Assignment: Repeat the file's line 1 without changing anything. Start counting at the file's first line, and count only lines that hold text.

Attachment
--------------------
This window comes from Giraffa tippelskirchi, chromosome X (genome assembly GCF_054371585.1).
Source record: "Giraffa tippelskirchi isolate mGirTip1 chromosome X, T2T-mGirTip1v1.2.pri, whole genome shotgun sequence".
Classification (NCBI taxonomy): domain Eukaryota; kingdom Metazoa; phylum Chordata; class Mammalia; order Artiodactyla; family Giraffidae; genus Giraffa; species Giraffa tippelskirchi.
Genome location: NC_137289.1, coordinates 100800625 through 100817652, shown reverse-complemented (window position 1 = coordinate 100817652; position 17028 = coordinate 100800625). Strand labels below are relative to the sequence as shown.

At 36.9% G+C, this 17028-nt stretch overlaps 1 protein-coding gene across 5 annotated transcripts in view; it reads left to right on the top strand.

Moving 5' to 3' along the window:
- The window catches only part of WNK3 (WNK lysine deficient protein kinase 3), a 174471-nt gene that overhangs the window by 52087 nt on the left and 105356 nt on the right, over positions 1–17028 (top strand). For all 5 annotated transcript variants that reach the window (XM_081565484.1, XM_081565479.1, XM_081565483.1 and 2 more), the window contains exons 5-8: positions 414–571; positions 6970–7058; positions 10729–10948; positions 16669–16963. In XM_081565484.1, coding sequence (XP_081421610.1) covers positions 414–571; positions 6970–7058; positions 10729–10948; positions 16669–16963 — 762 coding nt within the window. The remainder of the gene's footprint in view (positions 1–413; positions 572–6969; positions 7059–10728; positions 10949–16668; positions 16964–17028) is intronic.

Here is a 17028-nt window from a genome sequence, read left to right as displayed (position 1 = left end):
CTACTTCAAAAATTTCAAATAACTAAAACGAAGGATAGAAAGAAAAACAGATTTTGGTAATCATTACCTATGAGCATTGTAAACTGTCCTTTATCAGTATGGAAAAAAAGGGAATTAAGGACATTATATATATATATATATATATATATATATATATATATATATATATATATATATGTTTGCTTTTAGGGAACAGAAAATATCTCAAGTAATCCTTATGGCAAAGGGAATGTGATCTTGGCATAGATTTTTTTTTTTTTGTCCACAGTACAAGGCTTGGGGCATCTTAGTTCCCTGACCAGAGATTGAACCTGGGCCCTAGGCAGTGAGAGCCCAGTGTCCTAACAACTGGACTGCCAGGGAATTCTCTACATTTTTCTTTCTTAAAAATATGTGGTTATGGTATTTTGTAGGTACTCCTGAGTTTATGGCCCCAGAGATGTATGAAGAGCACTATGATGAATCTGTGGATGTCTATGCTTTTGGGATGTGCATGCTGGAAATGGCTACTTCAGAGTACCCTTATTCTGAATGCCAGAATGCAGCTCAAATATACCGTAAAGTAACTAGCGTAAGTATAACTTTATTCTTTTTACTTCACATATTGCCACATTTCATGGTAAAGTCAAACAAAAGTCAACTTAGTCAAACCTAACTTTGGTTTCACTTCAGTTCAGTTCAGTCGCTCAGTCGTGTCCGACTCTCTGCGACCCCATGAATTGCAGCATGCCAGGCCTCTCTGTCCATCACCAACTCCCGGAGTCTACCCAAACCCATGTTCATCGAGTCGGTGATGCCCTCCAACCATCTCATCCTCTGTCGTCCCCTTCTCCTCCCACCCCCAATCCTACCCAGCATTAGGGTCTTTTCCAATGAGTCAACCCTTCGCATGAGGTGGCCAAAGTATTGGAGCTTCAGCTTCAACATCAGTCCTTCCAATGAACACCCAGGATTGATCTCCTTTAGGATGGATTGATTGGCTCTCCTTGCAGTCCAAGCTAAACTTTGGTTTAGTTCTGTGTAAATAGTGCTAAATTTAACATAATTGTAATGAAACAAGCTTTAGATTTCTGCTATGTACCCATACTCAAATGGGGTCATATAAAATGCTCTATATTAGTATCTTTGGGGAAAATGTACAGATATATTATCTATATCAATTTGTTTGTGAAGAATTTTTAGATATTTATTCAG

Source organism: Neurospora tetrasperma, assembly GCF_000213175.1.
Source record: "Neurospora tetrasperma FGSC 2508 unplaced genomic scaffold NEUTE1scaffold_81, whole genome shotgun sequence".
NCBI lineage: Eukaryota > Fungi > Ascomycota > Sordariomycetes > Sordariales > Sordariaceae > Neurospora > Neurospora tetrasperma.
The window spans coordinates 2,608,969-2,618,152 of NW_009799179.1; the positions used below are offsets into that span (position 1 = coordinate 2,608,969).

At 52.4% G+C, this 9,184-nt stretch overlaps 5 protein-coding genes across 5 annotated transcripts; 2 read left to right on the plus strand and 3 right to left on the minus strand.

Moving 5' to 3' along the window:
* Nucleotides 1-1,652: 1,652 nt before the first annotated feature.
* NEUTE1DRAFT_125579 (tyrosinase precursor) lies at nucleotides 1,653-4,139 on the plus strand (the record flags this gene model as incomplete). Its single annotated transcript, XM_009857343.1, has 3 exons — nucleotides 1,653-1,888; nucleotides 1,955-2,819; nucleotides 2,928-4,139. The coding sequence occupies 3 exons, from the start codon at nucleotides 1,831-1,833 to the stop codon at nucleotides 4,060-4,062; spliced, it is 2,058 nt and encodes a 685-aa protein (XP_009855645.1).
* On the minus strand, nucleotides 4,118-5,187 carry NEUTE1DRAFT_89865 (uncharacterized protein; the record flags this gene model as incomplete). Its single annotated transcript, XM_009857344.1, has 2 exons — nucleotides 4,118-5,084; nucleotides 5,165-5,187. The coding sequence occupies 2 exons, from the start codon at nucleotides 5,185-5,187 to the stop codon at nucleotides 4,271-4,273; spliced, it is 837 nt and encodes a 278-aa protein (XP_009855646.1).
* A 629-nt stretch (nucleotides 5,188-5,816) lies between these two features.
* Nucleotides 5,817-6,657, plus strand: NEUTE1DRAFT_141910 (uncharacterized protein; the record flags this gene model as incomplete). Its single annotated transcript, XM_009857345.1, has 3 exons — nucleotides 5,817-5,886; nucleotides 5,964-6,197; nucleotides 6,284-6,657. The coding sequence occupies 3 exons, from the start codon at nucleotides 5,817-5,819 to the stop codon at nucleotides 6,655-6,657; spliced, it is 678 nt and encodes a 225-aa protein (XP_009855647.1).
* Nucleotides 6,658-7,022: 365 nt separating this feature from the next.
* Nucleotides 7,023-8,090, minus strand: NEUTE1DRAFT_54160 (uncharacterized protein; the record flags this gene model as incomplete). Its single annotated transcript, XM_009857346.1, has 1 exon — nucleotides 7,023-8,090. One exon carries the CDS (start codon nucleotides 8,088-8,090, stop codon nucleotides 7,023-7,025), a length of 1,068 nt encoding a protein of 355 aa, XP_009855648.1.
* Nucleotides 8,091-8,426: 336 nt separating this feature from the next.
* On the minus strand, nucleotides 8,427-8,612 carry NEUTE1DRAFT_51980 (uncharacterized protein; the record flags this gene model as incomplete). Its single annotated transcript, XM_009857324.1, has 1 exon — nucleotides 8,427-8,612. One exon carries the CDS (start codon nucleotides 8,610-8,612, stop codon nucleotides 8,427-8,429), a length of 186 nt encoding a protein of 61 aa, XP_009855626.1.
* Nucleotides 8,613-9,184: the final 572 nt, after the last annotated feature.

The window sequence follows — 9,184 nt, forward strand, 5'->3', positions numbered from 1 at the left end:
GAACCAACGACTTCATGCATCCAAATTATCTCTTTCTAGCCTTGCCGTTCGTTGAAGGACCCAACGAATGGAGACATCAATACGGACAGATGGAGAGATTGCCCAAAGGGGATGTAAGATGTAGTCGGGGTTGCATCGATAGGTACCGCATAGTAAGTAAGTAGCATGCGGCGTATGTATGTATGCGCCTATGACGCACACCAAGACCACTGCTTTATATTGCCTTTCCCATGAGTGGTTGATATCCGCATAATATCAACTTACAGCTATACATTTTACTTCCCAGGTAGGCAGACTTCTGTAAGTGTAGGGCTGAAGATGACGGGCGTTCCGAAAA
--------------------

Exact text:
This window comes from Giraffa tippelskirchi, chromosome X (genome assembly GCF_054371585.1).